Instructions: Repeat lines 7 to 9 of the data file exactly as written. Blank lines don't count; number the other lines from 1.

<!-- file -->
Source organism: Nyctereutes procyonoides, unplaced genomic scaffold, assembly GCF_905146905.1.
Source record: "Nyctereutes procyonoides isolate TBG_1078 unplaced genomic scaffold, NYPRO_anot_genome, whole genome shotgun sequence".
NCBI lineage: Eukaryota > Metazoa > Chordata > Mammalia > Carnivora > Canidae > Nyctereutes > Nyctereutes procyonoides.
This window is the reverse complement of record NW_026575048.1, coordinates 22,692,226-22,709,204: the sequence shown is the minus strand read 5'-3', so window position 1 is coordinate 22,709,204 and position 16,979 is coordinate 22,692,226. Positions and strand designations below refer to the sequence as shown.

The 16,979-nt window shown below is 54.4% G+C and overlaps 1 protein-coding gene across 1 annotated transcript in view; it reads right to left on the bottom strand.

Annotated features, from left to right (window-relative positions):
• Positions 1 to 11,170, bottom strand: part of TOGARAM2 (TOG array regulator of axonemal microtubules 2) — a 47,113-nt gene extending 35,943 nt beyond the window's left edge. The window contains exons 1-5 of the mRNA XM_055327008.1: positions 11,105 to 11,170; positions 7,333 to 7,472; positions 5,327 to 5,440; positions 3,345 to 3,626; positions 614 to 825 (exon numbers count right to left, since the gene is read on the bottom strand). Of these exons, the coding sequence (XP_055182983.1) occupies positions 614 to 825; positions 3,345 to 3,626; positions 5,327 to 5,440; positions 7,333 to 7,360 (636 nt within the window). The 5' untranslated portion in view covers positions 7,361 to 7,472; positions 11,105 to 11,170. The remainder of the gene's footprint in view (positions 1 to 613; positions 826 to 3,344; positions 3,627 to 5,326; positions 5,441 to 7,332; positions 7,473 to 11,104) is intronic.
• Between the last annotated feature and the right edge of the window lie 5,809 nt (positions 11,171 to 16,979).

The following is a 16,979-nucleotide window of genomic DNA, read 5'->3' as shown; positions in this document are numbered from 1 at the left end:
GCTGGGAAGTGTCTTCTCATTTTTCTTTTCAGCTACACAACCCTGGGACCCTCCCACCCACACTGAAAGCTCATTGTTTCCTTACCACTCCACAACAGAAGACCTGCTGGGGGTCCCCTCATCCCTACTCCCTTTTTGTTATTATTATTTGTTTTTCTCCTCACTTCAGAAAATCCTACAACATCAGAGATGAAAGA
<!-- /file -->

• Positions 1 to 11,170, bottom strand: part of TOGARAM2 (TOG array regulator of axonemal microtubules 2) — a 47,113-nt gene extending 35,943 nt beyond the window's left edge. The window contains exons 1-5 of the mRNA XM_055327008.1: positions 11,105 to 11,170; positions 7,333 to 7,472; positions 5,327 to 5,440; positions 3,345 to 3,626; positions 614 to 825 (exon numbers count right to left, since the gene is read on the bottom strand). Of these exons, the coding sequence (XP_055182983.1) occupies positions 614 to 825; positions 3,345 to 3,626; positions 5,327 to 5,440; positions 7,333 to 7,360 (636 nt within the window). The 5' untranslated portion in view covers positions 7,361 to 7,472; positions 11,105 to 11,170. The remainder of the gene's footprint in view (positions 1 to 613; positions 826 to 3,344; positions 3,627 to 5,326; positions 5,441 to 7,332; positions 7,473 to 11,104) is intronic.
• Between the last annotated feature and the right edge of the window lie 5,809 nt (positions 11,171 to 16,979).

The following is a 16,979-nucleotide window of genomic DNA, read 5'->3' as shown; positions in this document are numbered from 1 at the left end: